ALBANY — When a bullied student died by suicide, Dougherty County Coroner Michael Fowler couldn’t stay silent.

With the help of local high schools, he produced two public service announcements and paid for production himself.

“We didn’t have anything in the budget for that,” he said. “When you put something like that on TV, it makes them think. I felt compelled that it was a very real need. A lot of times people don’t want to talk about it, but it’s real.”

That may be one reason the county’s suicide rate has bucked the national trend. Fowler’s office worked 11 suicide cases in 2016, with the number dropping to nine in 2017 and seven in 2018.

Nationally, suicide numbers have been on the rise.

From 1999 to 2016 the national suicide rate increased by 25.4%, according to the U.S. Centers for Disease Control and Prevention. The rate increased in every state, with the exception of Nevada, which saw a decrease of 1%, from a low of 5.9% in Delaware to 48.6% in Vermont.

The increase in Georgia as a whole was 16.2% during that time, according to the agency.

Through Wednesday, there have been four confirmed suicide cases in Dougherty County. Fowler is awaiting the processing of evidence to make a determination on a possible fifth suicide case.

Fowler has made it one of his missions to talk about suicide to students at local schools. He also talks about suicide at churches. Some young people may think the breakup of a relationship is the end of the world, and bullying is an issue that students frequently face.

In the Dougherty County School System, 364 students reported being bullied at least once within the previous 30 days on an annual school survey given by the Georgia Department of Education. Among the system’s students, 109 students in grades 6-12 reported being bullied or threatened every day during that time period, with 116 declaring they had been a victim of such behavior “many times.”

Among the district’s students, 392 reported being harassed or threatened on social media, with 77 indicating they had been targeted each day during the past 30 days.

“If you’re being bullied, tell someone,” Fowler said. “A lot of times telling makes you feel weak, but it doesn’t mean you’re weak. Let someone know.”

In nearly all cases, a firearm is used by those who commit suicide, Fowler said. Females, however, are much more likely to use another method such as an intentional overdose of medication.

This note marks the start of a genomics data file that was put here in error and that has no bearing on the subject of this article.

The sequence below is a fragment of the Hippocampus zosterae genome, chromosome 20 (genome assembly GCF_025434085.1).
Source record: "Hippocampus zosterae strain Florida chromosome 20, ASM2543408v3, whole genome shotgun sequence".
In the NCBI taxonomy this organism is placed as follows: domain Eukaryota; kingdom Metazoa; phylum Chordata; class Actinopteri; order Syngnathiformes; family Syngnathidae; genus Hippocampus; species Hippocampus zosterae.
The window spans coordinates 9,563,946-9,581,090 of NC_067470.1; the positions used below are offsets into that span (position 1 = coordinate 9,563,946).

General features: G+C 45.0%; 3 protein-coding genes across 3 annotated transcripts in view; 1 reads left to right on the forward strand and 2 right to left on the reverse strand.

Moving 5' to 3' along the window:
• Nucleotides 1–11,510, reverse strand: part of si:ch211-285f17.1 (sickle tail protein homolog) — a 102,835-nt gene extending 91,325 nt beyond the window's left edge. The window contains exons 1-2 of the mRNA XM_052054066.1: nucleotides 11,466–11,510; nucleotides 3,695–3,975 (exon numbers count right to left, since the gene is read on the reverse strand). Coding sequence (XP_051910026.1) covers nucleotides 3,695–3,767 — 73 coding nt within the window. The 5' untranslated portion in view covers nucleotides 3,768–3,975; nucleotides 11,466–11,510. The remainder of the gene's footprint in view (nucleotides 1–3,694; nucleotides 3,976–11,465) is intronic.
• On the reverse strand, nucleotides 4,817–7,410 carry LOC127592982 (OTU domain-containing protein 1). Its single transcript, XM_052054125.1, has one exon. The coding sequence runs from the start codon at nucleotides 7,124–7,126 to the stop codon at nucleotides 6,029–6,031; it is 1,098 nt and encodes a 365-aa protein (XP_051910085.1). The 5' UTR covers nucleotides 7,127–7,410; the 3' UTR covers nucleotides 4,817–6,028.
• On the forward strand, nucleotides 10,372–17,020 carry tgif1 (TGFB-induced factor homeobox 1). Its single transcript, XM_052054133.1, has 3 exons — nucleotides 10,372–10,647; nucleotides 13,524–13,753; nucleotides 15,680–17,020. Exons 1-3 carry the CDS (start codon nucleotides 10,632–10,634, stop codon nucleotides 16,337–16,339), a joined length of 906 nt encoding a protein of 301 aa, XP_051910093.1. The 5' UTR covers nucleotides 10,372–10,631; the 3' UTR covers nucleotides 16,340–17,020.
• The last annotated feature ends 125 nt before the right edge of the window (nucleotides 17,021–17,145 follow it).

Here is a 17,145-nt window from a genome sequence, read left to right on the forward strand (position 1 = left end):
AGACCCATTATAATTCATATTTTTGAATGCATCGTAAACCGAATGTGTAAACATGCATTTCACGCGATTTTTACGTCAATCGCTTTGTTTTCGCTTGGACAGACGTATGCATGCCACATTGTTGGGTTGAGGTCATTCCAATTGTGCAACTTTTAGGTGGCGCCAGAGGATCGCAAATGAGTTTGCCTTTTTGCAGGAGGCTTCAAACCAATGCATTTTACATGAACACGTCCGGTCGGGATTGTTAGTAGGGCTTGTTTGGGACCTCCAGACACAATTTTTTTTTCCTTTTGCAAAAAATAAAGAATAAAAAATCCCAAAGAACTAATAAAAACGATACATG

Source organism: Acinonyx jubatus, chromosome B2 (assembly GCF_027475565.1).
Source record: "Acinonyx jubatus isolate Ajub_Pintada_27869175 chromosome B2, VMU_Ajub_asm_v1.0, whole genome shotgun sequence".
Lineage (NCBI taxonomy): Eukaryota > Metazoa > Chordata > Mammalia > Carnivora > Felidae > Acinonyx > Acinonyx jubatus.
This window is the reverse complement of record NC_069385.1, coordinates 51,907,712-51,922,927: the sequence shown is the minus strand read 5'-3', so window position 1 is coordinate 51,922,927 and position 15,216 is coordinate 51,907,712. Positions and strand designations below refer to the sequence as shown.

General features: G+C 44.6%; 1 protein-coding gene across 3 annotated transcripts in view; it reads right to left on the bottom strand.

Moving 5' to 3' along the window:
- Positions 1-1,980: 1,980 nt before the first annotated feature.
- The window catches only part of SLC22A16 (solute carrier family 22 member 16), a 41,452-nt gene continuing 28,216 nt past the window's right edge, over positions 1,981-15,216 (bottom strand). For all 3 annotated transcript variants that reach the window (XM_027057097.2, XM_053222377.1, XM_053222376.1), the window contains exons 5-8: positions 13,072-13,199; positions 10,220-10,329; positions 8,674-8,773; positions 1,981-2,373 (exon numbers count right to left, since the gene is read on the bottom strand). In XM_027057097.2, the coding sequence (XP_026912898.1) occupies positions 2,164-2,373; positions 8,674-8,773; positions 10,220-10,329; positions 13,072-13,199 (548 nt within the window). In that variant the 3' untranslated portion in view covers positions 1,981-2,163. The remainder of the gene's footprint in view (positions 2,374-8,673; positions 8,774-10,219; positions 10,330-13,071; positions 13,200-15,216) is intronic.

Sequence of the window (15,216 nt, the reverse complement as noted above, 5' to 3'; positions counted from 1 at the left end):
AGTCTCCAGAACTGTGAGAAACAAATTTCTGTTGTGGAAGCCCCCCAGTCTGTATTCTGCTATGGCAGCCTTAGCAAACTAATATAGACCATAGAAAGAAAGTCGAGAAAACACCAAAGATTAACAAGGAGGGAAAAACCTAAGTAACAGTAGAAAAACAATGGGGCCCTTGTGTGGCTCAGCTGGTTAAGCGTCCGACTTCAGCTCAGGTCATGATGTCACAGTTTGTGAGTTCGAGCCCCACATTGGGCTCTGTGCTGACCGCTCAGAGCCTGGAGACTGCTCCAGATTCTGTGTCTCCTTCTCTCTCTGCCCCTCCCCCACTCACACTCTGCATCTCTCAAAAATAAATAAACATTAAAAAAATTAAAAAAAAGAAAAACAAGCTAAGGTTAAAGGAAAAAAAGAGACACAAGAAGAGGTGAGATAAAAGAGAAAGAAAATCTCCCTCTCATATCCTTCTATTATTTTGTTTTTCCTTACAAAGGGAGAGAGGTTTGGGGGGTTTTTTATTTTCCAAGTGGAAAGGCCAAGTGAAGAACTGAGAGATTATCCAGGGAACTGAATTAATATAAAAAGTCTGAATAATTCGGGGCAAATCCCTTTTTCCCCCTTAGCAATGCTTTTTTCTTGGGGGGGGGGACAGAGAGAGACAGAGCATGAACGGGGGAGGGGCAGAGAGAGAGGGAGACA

“It’s mostly males that we see,” the coroner said.

In some cases the suicide victim may have a terminal illness and think he is doing the best thing for his family, Fowler said.

“You actually do more damage to your family by committing suicide,” he said.

For people who have severe emotional problems or are having suicidal thoughts, there is help available at Aspire Behavioral Health & Developmental Disability Services.

Aspire is a Georgia community services board that serves Baker, Calhoun, Dougherty, Lee, Miller, Terrell and Worth counties.

It provides services for all residents, whether they have the means to pay for services or are low-income or indigent, said Babs Hall, corporate compliance officer at the agency.

Those who are having a crisis can visit the crisis unit at 601 W. 11th Ave.

“Twenty-four hours a day, 365 days a year, 100 percent of the time people can walk in and say, ‘I need to see somebody,’ and they can be seen at any time,” Hall said.

The crisis unit will evaluate the individual patient and refer them to the appropriate treatment, whether it is local outpatient or in a residential facility.

Assistance also is available by phone at the Georgia Crisis & Access Line at 1-800-715-4225.

When people contemplate or attempt suicide, it’s usually not one single issue but a combination of things, often with a mental health issue in the mix, Hall said.

“We know that at any given time, one in five adults is living with a mental illness,” she said. “That’s also true of youths and young adults. We have a lot of people who may be dealing with a great number of issues in their life. It is a combination of these that make it a perfect storm (where) they may feel like there’s no hope.”

After the public service announcements Fowler financed began airing, the coroner said he spoke with a veteran outside an Albany Burger King who had fallen on tough times.

“He said he was contemplating suicide,” Fowler said. “He said, ‘I saw that PSA you put on TV, and it made me change my mind.’ Just that one case makes it worth it.

“Since we have started the PSAs, people, children in particular, seem to be getting (the message).”

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